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  3. The RAC seems to have commissioned a report to cast doubt on EVs being worse than diesel or petrol cars when it comes to particulates from tyres and brakes:

    “Do electric vehicles produce more tyre and brake pollution than their petrol and diesel equivalents?”

    https://www.rac.co.uk/drive/electric-cars/running/do-electric-vehicles-produce-more-tyre-and-brake-pollution-than-petrol-and/

    “So, in conclusion, electric vehicles already vastly reduce particulate matter from brake wear, and claims of tyre wear contributing 1,000 times the particulate matter pollution of petrol and diesel exhausts are greatly overexaggerated. Real EV fleets are already seeing brake lifespans increased fourfold versus the diesel vehicles they have replaced, and tyre wear that is broadly on par with petrol and diesel cars (unless, as like with any vehicle, the drivers get a bit throttle happy!).

    One final thought on emissions to end with: the UK is set to close its last remaining coal-fired power plants, but even if EVs were 100% powered by coal, it is much easier to fit particulate filters to a small number of very large, static power plants located away from city centres, than it is to fit effective filters to millions of small, mobile petrol and diesel engines running in urban areas.

    The end result is that cities that have embraced EVs have already demonstrably benefitted from reduced pollution and improved air quality, and this trend shall only continue as more EVs switch to drum brakes, new tyres are developed that reduce nanoparticulate pollution even further, and the UK’s grid becomes ever increasingly powered by clean renewable energy.”

    It was written by Dr Euan McTurk, and I am in no position to contradict his findings. It does read to me, though, a little as though he doth protest too much, and a quick internet search reveals that he has skin in the game:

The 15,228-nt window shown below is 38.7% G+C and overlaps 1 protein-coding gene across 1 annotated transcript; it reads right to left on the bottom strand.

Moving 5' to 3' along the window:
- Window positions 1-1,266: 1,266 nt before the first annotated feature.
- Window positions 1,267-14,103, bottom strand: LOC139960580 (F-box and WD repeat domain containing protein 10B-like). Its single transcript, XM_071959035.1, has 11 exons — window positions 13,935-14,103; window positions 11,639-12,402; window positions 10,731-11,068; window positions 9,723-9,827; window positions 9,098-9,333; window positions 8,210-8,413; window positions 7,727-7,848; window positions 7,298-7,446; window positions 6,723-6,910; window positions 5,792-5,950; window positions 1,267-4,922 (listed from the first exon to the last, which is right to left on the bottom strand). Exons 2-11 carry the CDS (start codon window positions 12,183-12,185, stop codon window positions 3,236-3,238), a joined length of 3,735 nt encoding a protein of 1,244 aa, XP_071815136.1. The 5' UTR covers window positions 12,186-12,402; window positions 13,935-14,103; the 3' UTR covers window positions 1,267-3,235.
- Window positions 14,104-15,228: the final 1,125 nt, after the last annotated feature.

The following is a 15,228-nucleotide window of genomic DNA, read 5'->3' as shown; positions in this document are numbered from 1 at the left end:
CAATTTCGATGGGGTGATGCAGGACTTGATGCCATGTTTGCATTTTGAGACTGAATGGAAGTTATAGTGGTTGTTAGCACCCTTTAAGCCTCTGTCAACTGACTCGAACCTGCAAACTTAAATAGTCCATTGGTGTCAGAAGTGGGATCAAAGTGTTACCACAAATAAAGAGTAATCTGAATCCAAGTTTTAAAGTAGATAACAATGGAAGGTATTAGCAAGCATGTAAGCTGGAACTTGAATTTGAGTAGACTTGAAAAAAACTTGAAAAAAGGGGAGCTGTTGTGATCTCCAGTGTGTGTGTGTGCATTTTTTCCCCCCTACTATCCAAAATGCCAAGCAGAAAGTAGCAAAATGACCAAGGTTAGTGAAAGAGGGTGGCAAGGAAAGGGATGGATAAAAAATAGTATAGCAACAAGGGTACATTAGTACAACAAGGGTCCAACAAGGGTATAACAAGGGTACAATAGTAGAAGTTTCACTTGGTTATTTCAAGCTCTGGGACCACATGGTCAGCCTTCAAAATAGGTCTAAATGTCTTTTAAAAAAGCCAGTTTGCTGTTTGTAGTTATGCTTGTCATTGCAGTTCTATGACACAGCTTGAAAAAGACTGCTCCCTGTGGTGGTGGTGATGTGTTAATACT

“Dr Euan McTurk is an expert in electric vehicle charging technology. Based in Inverkeithing, he runs Plug Life Consulting.”

    https://www.thecourier.co.uk/fp/business-environment/transport/2970129/relief-for-ev-drivers-as-perth-electric-car-charging-hub-to-open-later-this-year/

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  4. Mark, I’m prepared to believe that Emissions Analytics’ claims are exaggerated. But McTurk’s commentary does appear to have a few holes in it. If EVs have comparable tyre wear to conventional vehicles, some magic has gone on with the extra 500 kg of mass. It is possible that having four-wheel drive reduces oversteer and consequently wear on front tyres as folk drive around roundabouts. But that should be balanced by reduced wear on free rolling wheels.

    If new materials are going to produce better tyres, then such tyres could also be used on the lighter vehicles.

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  5. Hi JIT – Interesting read.

    TV ads – https://dieselemissionclaims.co.uk/ seem to be the latest “ambulance chasers” on diesel cars/vans/etc

    from the site “What is the Diesel Emission SCANDAL?
    Vehicle software cheated air pollution tests by adjusting the engine to emit less and make it look like a low-emissions vehicle, when in fact they were emitting dangerous levels of pollutants.”

    “Vehicle software cheated air pollution tests” !!!